Fifty years jail for Honduran Berta Caceres’ killers

Bertha Caceres

Seven men found guilty over the killing of environmental activist Berta Cáceres in Honduras in 2016 have been sentenced to lengthy jail terms.

Berta Cáceres was shot dead by gunmen in her home. She had received death threats after successfully pressuring the builders of a hydro-electric dam to halt their project. The dam would have flooded large areas of land inhabited by the indigenous Lenca people.

Who was sentenced?

Four men, who were identified as the hit men hired to shoot Ms Cáceres dead, were sentenced to 34 years in prison each.

They were also sentenced to another 16 years and four months for the attempted murder of Mexican environmentalist Gustavo Castro, who was with Ms Cáceres at the time of the attack but survived.

 Two men who had links to the company building the dam, Desa, were sentenced to 30 years for helping organise the killing. A former Honduran army major was also given 30 years. They all have 20 days to appeal against the sentence.

Ms Cáceres was a member of the Lenca indigenous community. She was the co-founder of the Civic Council of Popular and Indigenous Organizations of Honduras, an organisation fighting for the rights of indigenous people and trying to draw attention to the dangers facing them by increasing illegal logging and mining concessions.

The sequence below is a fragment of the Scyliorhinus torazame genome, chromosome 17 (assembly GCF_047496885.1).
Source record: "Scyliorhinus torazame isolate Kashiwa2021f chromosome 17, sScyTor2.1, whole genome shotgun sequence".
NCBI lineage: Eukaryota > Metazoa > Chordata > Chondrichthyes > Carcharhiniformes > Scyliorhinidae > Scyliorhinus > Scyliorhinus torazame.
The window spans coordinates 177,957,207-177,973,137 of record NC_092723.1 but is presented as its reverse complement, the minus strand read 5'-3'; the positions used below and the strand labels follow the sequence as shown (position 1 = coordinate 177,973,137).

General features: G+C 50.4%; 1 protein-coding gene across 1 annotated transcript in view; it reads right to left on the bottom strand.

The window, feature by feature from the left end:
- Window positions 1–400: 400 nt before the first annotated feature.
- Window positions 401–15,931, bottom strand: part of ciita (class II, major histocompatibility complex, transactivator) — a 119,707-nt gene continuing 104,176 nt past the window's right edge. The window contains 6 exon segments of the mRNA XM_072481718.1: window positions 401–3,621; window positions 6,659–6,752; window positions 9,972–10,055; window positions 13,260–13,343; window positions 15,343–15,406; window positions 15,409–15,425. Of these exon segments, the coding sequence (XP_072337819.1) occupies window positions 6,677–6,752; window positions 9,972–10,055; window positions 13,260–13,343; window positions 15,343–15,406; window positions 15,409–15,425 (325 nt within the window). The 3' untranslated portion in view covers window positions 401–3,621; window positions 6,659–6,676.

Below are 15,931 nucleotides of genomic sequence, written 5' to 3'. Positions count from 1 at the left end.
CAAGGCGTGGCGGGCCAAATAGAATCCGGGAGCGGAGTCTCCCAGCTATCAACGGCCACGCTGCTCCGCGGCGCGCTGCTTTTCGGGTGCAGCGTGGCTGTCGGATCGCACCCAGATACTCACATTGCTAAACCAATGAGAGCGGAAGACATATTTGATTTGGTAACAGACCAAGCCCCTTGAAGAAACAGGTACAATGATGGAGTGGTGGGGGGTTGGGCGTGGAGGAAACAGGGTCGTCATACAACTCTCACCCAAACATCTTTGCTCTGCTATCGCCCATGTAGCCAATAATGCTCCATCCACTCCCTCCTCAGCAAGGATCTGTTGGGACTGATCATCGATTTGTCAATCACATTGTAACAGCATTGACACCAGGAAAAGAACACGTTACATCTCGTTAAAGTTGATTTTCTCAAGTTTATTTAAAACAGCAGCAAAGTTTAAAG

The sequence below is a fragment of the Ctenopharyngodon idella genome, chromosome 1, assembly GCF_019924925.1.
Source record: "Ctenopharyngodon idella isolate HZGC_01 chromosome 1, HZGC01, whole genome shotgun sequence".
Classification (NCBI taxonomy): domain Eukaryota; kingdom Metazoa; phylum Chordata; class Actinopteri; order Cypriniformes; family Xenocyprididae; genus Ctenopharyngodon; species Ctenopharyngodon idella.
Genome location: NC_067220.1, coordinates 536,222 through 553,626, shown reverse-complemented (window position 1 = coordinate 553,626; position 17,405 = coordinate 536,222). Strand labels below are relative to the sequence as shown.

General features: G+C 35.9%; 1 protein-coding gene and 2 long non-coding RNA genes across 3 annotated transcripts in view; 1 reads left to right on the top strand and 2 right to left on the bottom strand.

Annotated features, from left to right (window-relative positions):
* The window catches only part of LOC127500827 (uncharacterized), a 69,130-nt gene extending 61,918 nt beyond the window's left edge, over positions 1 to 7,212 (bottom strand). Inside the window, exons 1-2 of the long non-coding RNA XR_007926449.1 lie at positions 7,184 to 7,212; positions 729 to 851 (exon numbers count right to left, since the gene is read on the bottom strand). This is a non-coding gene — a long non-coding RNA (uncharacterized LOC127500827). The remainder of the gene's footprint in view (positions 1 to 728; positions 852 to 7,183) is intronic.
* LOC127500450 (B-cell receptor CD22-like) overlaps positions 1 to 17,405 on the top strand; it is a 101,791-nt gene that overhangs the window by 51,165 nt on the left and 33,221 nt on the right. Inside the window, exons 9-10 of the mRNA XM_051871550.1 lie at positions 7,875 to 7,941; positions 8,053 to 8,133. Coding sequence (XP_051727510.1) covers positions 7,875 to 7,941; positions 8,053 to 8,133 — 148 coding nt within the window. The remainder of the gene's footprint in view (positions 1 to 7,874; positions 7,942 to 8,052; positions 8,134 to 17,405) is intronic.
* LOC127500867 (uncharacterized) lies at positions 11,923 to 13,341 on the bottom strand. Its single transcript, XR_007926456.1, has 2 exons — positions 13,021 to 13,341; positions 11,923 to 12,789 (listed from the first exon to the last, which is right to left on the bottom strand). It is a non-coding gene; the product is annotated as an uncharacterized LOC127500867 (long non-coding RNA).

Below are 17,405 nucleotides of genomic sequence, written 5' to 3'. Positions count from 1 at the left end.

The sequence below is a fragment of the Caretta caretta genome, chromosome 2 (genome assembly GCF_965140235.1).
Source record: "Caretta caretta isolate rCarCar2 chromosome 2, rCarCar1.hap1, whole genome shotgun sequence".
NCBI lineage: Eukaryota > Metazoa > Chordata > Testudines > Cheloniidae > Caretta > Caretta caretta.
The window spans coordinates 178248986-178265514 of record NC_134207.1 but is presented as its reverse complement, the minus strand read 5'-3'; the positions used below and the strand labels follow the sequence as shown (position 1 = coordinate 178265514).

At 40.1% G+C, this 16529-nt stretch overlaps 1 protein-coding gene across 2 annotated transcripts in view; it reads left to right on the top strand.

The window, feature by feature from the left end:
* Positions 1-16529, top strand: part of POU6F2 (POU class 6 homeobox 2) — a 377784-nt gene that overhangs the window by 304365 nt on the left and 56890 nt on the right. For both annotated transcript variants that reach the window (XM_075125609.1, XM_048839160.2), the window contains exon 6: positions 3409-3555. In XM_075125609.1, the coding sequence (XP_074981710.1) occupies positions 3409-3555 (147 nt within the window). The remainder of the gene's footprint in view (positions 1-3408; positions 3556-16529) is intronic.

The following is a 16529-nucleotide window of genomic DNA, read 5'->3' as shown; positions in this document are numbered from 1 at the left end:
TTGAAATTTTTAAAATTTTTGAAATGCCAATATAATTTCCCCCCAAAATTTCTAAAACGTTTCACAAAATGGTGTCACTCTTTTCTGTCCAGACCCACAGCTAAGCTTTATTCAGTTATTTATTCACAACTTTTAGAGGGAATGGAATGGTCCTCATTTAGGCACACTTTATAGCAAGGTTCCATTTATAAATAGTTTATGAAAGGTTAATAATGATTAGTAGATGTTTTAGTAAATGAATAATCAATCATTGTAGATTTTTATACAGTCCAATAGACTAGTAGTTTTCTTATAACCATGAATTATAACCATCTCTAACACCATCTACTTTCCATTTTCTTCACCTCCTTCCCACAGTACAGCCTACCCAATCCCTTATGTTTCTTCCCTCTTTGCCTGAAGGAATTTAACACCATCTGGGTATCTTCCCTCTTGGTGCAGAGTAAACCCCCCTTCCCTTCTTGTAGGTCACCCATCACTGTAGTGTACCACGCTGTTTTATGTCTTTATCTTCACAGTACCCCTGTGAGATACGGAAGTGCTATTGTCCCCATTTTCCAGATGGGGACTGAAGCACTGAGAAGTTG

In 2015 she came to international attention when she was awarded the Goldman environmental prize for her role in stopping the building of the Agua Zarca dam.

The dam would have flooded large areas of land and cut off the supply of water, food and medicine for hundreds of Lenca people.

As well as filing complaints with the authorities, she organised a road block successfully preventing construction workers from reaching the site.

Eventually, the Chinese state-owned company Sinohydro who was jointly developing the project with Honduran company Desarrollos Energéticos SA (Desa), pulled out citing community resistance.

Ms Cáceres’ daughter, Olivia Zúniga, said that the people who had ordered her mother’s killing had not yet been punished.

“This is a day of pain because the intellectual authors of my mother’s murder are still enjoying impunity,” she said. “We are not going to believe that there’s true justice until these people are in jail.”

The former executive president of Desa, Roberto Castillo, was indicted in March for allegedly having co-ordinated Ms Cáceres’ murder and paying the hitmen. He has denied any involvement.